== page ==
After studying the Amish, I was inspired to try to "do things the hard way."Over my fall break I asked my mom to teach me how to knit and I made myself a scarf. During Thanksgiving break, my grandmother taught me how to crochet. I put a lot of work into making myself a hat and scarf, and when I wear them, I am very appreciative. I value my other clothing more too, and I have been mending holes in socks or shirts rather than buying new clothes. I also have decided to cook and bake bread from scratch. Taking part in my own food preparation also increases my gratitude during meals. I have been washing and reusing items that I would have previously thrown away, such as plastic silverware and containers. I also got rid of my tissue box and got some old handkerchiefs to use instead. I try to walk places rather than take a car. Taking time to complete more difficult tasks prevents me from taking our modern conveniences for granted. I know that I no longer expect everything to be easy, and I can see what blessings difficult tasks can be.

I also began to think more carefully about time and sincerity. I realized that I valued "being busy." The first thing I would tell people in daily conversations was how busy I was and what I had been doing to fill my time. I felt uncomfortable when silence occurred in conversations, and I tried to fill it with questions or stories that were not really important to me. I knew that I valued other people more than anything, and it was frustrating to realize that my mannerisms seemed to say that I valued my "busy" life more than them. Several months ago, I decided not to wear a wristwatch. I wanted to stop focusing on the passage of time and begin to enjoy time instead. So far, I have not been late to anything. I feel less pressured, and it is easier to stop and really communicate with people. When I do feel busy, I turn the ringer of my phone off, so I do not have to tell anyone I am too busy to talk. When I talk to people, I try to focus less on what I need to do and more on what they need from me.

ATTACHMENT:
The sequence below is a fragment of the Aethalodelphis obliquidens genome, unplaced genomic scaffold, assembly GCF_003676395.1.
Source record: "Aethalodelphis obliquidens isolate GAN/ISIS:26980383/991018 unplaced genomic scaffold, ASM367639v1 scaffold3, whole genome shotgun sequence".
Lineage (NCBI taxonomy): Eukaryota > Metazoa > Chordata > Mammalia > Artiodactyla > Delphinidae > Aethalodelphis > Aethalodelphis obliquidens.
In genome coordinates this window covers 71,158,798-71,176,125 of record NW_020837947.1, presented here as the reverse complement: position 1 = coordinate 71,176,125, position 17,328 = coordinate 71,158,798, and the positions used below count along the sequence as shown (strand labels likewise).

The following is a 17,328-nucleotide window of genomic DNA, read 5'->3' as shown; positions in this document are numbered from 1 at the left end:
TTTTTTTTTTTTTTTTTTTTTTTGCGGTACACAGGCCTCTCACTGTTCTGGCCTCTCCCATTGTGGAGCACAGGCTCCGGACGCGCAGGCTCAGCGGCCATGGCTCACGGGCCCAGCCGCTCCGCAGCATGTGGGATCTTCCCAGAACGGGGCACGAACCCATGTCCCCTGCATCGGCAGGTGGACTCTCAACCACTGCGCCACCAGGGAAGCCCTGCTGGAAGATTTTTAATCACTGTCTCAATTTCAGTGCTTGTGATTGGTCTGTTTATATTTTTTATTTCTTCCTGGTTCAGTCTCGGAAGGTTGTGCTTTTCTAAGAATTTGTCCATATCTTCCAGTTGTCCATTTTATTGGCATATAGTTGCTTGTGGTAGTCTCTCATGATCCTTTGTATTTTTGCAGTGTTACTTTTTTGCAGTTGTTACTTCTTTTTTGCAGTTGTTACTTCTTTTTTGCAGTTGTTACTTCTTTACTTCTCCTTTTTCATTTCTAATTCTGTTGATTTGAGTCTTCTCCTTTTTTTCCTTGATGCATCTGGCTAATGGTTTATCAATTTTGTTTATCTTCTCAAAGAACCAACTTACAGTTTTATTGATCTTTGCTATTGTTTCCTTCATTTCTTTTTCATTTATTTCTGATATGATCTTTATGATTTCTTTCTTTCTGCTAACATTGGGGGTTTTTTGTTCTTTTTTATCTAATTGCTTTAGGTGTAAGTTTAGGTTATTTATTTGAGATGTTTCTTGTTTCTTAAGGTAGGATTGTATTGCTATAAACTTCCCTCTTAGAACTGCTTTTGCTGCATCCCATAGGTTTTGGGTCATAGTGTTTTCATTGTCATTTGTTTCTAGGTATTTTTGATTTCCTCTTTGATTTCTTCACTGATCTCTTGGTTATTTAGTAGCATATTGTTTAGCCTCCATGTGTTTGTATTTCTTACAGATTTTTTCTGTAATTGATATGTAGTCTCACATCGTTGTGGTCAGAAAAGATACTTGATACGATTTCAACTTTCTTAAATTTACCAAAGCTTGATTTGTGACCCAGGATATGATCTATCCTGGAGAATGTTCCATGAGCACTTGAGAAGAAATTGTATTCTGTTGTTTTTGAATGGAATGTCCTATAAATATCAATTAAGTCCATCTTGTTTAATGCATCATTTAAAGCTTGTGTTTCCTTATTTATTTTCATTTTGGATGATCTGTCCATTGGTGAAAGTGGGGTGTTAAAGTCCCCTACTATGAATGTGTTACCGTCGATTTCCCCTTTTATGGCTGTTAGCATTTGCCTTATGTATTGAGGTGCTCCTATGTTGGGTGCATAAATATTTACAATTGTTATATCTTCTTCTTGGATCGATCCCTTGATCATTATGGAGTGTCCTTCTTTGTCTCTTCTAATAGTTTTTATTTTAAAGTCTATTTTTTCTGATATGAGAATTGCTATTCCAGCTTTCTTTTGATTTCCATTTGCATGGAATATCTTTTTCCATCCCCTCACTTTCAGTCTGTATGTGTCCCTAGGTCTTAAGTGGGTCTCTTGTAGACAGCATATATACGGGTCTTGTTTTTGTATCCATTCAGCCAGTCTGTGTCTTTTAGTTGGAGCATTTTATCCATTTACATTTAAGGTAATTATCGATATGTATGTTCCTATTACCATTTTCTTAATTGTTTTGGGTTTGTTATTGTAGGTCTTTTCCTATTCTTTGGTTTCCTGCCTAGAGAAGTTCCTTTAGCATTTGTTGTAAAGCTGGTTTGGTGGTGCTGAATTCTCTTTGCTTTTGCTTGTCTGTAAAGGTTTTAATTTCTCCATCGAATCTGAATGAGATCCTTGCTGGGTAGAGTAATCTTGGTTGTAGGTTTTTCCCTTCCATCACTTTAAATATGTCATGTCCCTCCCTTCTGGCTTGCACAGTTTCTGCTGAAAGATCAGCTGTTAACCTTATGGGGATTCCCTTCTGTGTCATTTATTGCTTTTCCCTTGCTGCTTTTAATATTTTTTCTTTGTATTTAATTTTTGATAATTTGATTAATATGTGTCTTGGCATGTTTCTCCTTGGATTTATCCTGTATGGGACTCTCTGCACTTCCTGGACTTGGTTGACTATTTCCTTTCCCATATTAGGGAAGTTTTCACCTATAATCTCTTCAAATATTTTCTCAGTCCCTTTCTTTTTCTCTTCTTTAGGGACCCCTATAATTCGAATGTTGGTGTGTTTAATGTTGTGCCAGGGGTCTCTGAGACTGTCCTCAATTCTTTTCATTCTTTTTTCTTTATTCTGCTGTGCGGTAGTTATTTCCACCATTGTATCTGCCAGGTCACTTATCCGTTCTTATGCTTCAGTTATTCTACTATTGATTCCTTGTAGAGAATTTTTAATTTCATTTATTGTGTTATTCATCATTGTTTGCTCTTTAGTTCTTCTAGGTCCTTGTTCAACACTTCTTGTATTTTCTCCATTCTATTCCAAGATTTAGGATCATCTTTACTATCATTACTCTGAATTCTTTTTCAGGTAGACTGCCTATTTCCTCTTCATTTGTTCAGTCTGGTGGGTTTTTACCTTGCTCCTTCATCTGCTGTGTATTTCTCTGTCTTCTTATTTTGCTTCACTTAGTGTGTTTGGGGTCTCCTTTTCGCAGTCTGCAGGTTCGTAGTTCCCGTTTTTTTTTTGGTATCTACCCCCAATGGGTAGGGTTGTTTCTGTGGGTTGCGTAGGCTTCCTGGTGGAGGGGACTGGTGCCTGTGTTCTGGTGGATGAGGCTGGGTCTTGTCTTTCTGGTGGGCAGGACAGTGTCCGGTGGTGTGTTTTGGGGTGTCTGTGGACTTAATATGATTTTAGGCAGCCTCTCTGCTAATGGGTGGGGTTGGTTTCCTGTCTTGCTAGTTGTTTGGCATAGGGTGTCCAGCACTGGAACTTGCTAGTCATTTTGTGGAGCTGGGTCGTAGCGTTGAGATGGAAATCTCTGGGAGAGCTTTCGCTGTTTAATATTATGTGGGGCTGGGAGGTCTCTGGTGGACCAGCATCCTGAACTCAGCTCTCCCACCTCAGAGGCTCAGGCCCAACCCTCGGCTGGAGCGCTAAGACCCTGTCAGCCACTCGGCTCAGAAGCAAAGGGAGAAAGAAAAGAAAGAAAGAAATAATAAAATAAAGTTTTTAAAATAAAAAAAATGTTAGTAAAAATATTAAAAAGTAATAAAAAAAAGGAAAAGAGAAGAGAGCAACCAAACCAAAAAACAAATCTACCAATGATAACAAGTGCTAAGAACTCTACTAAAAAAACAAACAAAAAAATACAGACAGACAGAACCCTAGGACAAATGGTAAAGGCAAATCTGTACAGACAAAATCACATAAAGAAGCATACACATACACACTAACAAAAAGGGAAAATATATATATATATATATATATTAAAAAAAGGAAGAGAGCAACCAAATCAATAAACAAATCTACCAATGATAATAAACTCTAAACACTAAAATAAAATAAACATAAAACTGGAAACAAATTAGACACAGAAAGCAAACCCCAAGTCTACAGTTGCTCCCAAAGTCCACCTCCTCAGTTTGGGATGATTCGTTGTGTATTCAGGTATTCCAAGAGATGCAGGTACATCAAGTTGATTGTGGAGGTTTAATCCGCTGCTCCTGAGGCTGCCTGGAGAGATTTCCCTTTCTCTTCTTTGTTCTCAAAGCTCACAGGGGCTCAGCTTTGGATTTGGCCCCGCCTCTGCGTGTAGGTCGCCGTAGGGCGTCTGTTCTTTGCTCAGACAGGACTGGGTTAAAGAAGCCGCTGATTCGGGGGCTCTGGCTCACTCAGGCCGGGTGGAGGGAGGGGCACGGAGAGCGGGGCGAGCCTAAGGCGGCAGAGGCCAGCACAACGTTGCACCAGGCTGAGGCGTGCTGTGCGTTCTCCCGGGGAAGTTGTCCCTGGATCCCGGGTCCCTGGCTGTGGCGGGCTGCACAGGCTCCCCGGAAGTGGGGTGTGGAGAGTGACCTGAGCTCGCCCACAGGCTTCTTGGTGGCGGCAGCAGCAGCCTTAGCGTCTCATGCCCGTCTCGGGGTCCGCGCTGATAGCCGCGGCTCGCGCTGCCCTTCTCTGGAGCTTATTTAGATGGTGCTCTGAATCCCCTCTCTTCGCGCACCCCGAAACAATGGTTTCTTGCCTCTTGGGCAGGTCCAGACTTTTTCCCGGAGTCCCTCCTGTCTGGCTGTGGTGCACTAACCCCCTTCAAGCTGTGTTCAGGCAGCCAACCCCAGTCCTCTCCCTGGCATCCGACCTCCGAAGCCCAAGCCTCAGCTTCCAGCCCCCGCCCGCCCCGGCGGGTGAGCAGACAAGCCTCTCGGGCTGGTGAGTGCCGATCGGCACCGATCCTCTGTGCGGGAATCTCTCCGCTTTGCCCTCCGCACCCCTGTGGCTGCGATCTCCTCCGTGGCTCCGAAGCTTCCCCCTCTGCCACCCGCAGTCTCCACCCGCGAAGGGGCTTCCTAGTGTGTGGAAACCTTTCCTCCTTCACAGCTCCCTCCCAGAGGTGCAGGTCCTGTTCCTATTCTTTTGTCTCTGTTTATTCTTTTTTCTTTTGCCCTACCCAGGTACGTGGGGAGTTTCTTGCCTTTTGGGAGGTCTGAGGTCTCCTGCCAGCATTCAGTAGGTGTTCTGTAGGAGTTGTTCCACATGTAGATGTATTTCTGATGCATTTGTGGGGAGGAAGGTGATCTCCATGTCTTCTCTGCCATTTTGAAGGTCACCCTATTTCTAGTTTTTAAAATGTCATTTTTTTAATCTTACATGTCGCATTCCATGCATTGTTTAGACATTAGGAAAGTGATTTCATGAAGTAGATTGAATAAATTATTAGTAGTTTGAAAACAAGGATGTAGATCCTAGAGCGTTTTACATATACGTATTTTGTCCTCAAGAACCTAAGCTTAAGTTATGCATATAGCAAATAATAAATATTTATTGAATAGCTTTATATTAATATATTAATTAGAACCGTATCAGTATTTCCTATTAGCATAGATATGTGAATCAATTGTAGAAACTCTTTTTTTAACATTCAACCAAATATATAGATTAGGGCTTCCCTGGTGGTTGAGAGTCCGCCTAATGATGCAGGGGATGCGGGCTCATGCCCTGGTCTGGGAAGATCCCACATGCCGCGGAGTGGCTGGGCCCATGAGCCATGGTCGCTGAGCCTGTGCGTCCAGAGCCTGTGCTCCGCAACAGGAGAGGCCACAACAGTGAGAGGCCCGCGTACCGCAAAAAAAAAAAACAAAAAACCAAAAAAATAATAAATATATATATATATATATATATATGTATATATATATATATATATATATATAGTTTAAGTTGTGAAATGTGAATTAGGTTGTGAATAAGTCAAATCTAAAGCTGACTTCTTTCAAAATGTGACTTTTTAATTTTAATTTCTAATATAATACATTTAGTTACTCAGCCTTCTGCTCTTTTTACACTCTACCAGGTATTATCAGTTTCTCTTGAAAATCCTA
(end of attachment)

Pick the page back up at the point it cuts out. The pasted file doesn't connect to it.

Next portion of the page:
In the second semester of my freshman year, I designed my own independent study course called "Sustainability." I became much more aware of the state of the environment and how my lifestyle affects the world around me. I learned that people on Earth will have to become more sustainable as we use up more and more resources than are replaced by nature. My path towards simplicity has led me to become more sustainable and environmentally conscious. I spent my spring break living on a sustainable organic farm in Ohio, where I lived with a group of people who conveyed their values through everything they did. This experience reminded me of how John Woolman was careful about how his values were incorporated into his lifestyle.

As I look for ways to share my discoveries with my friends at Guilford, I realize that I could teach others by living my values more clearly. I am excited that I can incorporate my spiritual growth into my classes at Guilford. This fall I plan to continue to explore simplicity in my own life and at Guilford.

If I had to sum up everything I have learned this year into one word, the word would be "awareness."

Guilford has provided me with the environment I needed to learn about myself, and my simplicity is the result of focusing more carefully on my leadings. I have just begun to explore a new path, and I know that I will make many more changes as I grow older. Now I feel as if my values are more clearly reflected in my lifestyle, and I am closer to the Spirit. I am much more aware of life, and I am enjoying it more than ever before.

Elizabeth Baltaro

Elizabeth Baltaro, now a junior at Guilford, is a member of Oklahoma City (Okla.) Meeting, and attends Friendship Meeting in Greensboro, N.C. This article first appeared in Guilford College's Friends Center Newsletter, Summer 2000.